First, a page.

Cystourethroscopy has replaced cystotomy or cystostomy for cryosurgery or fulguration of bladder lesions. Although cystourethroscopy can be used to deliver radioactive substances to the bladder (intravesical brachytherapy), current evidence-based guidelines do not recommend brachytherapy as an established treatment for bladder cancer.
The standard method of sinus irrigation in sinusitis involves placement of an instrument into the sinus and flushing the sinus with sterile water. This procedure is typically performed with local anesthesia (i.e., novocaine). The Proetz procedure (saline irrigation combined with suctioning) is an older method of sinus irrigation. With the patient in the supine position and the head hyperextended, the nose and nasopharynx are partially filled with a saline solution to which a topical decongestant may be added. Suction is then applied to one nostril while the other is occluded in order to remove the irrigating solution along with the secretions. These steps may be repeated in order to achieve irrigation and drainage of the sinuses. The effectiveness of this procedure in improving clinical outcomes of sinusitis and its advantages over the current standard method of sinus irrigation are not well documented in the peer-reviewed published medical literature.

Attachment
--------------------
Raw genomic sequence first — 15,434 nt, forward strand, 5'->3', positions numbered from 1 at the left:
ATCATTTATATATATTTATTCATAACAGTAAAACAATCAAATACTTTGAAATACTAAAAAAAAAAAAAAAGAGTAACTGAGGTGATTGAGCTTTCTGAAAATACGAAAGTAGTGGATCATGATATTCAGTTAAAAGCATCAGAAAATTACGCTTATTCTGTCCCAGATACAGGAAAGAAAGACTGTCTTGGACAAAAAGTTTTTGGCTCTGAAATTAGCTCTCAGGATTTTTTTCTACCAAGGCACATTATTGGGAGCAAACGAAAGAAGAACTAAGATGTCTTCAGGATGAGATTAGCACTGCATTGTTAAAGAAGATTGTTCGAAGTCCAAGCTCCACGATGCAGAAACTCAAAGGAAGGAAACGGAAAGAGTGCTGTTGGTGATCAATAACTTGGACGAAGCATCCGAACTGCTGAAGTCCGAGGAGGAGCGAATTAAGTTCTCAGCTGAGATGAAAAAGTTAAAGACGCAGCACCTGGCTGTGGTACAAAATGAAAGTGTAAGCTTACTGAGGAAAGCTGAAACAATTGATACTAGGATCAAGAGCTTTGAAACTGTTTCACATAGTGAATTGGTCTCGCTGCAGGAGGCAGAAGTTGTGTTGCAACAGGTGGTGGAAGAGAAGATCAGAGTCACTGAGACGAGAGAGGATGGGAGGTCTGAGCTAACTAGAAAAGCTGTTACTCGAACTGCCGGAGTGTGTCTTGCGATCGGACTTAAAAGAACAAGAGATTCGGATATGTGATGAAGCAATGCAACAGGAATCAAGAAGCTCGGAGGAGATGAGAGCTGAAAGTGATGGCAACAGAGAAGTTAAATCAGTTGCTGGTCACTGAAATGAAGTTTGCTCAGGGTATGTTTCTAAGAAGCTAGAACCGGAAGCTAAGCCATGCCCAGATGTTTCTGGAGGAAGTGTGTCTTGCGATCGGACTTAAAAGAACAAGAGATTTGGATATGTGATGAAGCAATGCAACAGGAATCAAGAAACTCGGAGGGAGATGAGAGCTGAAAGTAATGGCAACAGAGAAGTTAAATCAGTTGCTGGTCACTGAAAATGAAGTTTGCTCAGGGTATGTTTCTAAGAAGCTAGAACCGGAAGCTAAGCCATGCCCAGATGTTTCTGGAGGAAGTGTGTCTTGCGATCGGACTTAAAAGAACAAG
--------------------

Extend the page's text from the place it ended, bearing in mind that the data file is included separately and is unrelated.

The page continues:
Kadish and colleagues (2001) noted that cardiointegram (CIG)/omnicardiogram is a technique intended to detect abnormalities in the standard 12-lead electrocardiogram (ECG) that are beyond the standard, routine interpretation in patients at risk of cardiac ischemia. This additional technology consists of a microcomputer that receives output from a standard ECG and transforms it to produce a graphical representation of heart electrophysiological signals. This procedure is mainly used as a substitute for exercise tolerance testing with thallium imaging in patients for whom a resting ECG may be inadequate to identify changes compatible with coronary artery disease. These findings are based on theoretical assumption that poor exercise tolerance is related to electrophysiological signals; but this test does not consider the impact of other symptoms or blood flow. The American College of Cardiology and the American Heart Association do not recommend this test.